Theory #1:

John Sailhamer, in Genesis Unbound, asks this simple question: “Does the text actually say that the sun, moon, and stars were created on the fourth day?”[1]

The simple answer is “no.” Sailhamer holds that Genesis 1:1 reveals that God created the whole universe (including sun, moon, and stars) “in the beginning.” He then proposes that the rest of the chapter (1:2ff) is the account of God ordering that which He already made in the beginning as He prepares the land for humanity to dwell in.

Sailhamer explains:

What the writer wants to show in this narrative is not that on each day God “made” something, but that on each day God “said” something. The predominant view of God in this chapter is that He is a God who speaks. His word is powerful. As the psalmist who had read this chapter said, “By the word of the Lord the heavens were made” (Psalm 33:6). Thus, often when God speaks, He creates. But that is not always the case in this chapter…On this day God “makes a proclamation” about that which He has already created (the sun, moon, and stars)…God announced His purpose for the sun, moon, and stars on the fourth day.[2]

Sailhamer goes on to say that he would translate verse 16 more clearly as “So God (and not anyone else) made the lights and put them in the sky.”[3]

To summarize: God created the sun, moon and stars “in the beginning” (Genesis 1:1), and then throughout the days detailed in Genesis 1:2ff God ordered all he had created with the express purpose of preparing the land for humanity to dwell in. This eliminates any perceived contradiction, because the sun, moon, and stars were not created on Day 4.

Theory #2:

Simply put: light isn’t dependent on sun, moon, and stars, because God is the source of light.

A number of scholars have proposed theories similar to this, including Douglas Kelly in Creation and Change and Bruce Waltke in his commentary Genesis.

To me, the best evidence for this claim is Revelation 21:23. As John reported on the New Jerusalem he said, “And the city has no need of sun or moon to shine on it, for the glory of God gives it light, and its lamp is the Lamb.”

Isaiah 60:19 carries a similar theme with it: “The sun shall be no more your light by day, nor for brightness shall the moon give you light; but the LORD will be your everlasting light, and your God will be your glory.”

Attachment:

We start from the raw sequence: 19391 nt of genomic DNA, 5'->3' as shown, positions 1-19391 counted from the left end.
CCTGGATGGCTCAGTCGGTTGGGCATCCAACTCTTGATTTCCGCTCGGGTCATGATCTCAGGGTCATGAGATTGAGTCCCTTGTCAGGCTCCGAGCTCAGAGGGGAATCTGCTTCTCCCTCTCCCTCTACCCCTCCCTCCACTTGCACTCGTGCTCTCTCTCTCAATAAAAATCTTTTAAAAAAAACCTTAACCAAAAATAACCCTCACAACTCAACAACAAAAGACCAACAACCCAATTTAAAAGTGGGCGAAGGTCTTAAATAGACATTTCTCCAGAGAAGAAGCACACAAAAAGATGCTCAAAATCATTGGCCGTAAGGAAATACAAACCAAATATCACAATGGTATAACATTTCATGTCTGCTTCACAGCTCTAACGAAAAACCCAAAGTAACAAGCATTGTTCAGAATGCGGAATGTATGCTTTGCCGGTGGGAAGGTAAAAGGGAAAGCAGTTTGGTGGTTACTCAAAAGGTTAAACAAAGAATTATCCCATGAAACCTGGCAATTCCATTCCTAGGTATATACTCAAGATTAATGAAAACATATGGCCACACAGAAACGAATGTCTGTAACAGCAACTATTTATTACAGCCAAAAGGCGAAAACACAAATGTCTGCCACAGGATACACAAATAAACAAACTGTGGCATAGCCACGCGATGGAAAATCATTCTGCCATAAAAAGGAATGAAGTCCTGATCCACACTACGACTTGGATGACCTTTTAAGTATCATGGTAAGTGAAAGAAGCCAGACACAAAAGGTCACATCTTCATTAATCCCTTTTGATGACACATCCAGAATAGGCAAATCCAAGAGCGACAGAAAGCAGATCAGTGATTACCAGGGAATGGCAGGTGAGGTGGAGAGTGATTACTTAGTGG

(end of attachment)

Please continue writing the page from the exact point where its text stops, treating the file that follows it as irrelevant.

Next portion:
Waltke says:

“Since the sun is only later introduced as the immediate cause of light, the chronology of the text emphasizes that God is the ultimate source of light.[4]

Kelly says:

“We are simply not told what the source of light was before the sun was placed in the sky. All the text says is that God spoke and the light was there.”[5]

Conclusion:

I see validity in either theory. I tend to favor Sailhamer because his entire viewpoint on the initial chapters of Genesis holds significant consistency. When reading the text in Hebrew and taking into account the historical and grammatical context of it all, the text doesn’t claim God “created” those pieces (sun, moon, stars) on day 4. It seems clear that he created them in Genesis 1:1 in the beginning, and then the literal week dictated in 1:2ff is when he “gave them their job descriptions” for the land which he was making inhabitable for humanity.

[1] Sailhamer, p. 137, emphasis mine.

[2] Sailhamer, p. 142.

[3] Ibid, p. 143.

[4] Bruce Waltke, Genesis, p. 61. Waltke also postulates that this “dischronologization” is probably for the purpose of differentiating this creation account from the pagan religions of the time–which would worship the sun and stars because of the role they play in giving light on earth.

[5] Douglas Kelly, Creation and Change, p. 76.

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Origin Issues: The Struggle To Cut God Out

Despite what you may have learned in school or picked up at your local Barnes and Noble lately, the issue of origin has not been settled in the hearts and minds of your fellow humans. A few things are clear:

1) We want to know where it all came from.
2) We are on the search to find out.
3) Naturalism (non-theistic evolution) isn’t actually as popular as you may have heard.